“Mediation centers are for solving problems through discussions between the parties concerned in the presence of lawyers, rather than in court. I cooperated in introducing the Japanese mediation system and training and public relations activities for lawyers as a mediator,” says Isoi. “When I explained the samples of successful resolution of Mongolian bar association mediation centers and introduced the Japanese mediation system to local judges, they decided to consider introducing the mediation system to courts in Mongolia as well.”
In response to a request from the Mongolian Supreme Court, the Project for Strengthening Mediation System commenced in 2010 and JICA cooperated in instituting the Law on Mediation, training mediators and running a public relations campaign for the mediation system. In 2012, the Law on Mediation was enacted by parliament, and in 2013, mediations began to be implemented at lower courts around the country. Currently, more than 10,000 cases are mediated in courts every year.
Promoting the Rule of Law around the World
Today, Japanese Cooperation for the Rule of Law Promotion activities, which commenced in Vietnam in 1996, have spread to thirty-three countries, including Asian countries such as Laos, China, Indonesia, Nepal and Myanmar, Uzbekistan in Central Asia and Côte d’Ivoire in Africa, as well as Cambodia and Mongolia as outlined above. The nature of the cooperative activities differs according to country. In Nepal, for example, JICA began to cooperate in improving a draft civil code from 2009 through training sessions in Japan and seminars in Nepal. In 2017, the civil code was finally enacted after a great deal of political confusion.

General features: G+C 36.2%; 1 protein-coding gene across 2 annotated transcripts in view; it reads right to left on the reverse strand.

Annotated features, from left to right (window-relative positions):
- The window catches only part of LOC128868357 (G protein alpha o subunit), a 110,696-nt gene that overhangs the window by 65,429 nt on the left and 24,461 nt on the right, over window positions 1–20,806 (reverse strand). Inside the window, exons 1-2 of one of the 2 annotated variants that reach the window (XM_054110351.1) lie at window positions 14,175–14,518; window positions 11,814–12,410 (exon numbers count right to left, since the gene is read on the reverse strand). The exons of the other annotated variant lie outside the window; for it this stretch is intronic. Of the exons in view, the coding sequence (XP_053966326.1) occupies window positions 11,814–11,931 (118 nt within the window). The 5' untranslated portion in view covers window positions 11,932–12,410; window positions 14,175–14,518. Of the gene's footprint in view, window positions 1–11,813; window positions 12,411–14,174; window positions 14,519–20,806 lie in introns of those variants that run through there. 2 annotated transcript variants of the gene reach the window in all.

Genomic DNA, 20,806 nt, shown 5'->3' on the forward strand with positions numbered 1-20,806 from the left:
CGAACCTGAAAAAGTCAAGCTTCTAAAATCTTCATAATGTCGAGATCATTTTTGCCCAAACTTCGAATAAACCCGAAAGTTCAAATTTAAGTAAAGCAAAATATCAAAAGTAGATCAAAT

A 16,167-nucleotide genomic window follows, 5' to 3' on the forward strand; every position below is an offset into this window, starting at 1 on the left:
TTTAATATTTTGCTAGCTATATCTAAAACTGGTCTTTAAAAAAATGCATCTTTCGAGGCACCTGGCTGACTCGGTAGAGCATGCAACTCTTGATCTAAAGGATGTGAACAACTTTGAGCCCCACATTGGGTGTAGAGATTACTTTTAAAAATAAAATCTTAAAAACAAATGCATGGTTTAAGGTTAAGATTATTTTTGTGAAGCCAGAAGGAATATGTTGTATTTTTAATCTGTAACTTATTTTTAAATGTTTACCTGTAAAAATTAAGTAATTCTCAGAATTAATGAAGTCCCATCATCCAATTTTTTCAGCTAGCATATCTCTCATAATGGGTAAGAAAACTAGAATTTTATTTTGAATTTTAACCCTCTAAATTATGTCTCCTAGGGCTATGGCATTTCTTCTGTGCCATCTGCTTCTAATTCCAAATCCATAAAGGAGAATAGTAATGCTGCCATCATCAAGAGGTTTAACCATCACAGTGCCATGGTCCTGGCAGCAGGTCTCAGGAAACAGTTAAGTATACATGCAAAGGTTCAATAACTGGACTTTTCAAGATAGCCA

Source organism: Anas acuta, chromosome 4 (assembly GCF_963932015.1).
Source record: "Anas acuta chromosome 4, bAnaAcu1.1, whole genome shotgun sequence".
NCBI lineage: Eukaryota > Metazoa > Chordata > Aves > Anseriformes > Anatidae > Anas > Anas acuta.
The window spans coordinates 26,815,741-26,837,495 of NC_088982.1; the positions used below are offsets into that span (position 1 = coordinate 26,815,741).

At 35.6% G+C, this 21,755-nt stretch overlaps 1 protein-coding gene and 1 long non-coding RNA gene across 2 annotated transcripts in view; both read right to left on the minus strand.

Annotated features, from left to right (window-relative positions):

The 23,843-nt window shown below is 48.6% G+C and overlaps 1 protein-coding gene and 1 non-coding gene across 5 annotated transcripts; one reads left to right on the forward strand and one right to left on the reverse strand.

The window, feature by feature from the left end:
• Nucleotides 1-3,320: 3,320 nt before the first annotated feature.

JICA sent a lawyer as an expert to Côte d’Ivoire for two and a half years starting from 2014 and cooperated in establishing a call center modeled on the Japanese system to improve citizens’ access to legal services. The call center was established within the Ministry of Justice in 2016 and is used as a counter for easy consultation about civil enquiries regarding legal and court procedures.
“Japan’s assistance has concentrated on civil legal and economic matters connected with the market economy. Recently, however, demands for improving the process of drafting laws and reforming criminal laws have been increasing,” says Isoi. “Goal 16 of the Sustainable Development Goals (SDGs) declares that access to justice should be provided to all people. To achieve this goal, JICA will continue to cooperate in realizing a society in which all people can utilize the law.”
By SAWAJI Osamu, The Japan Journal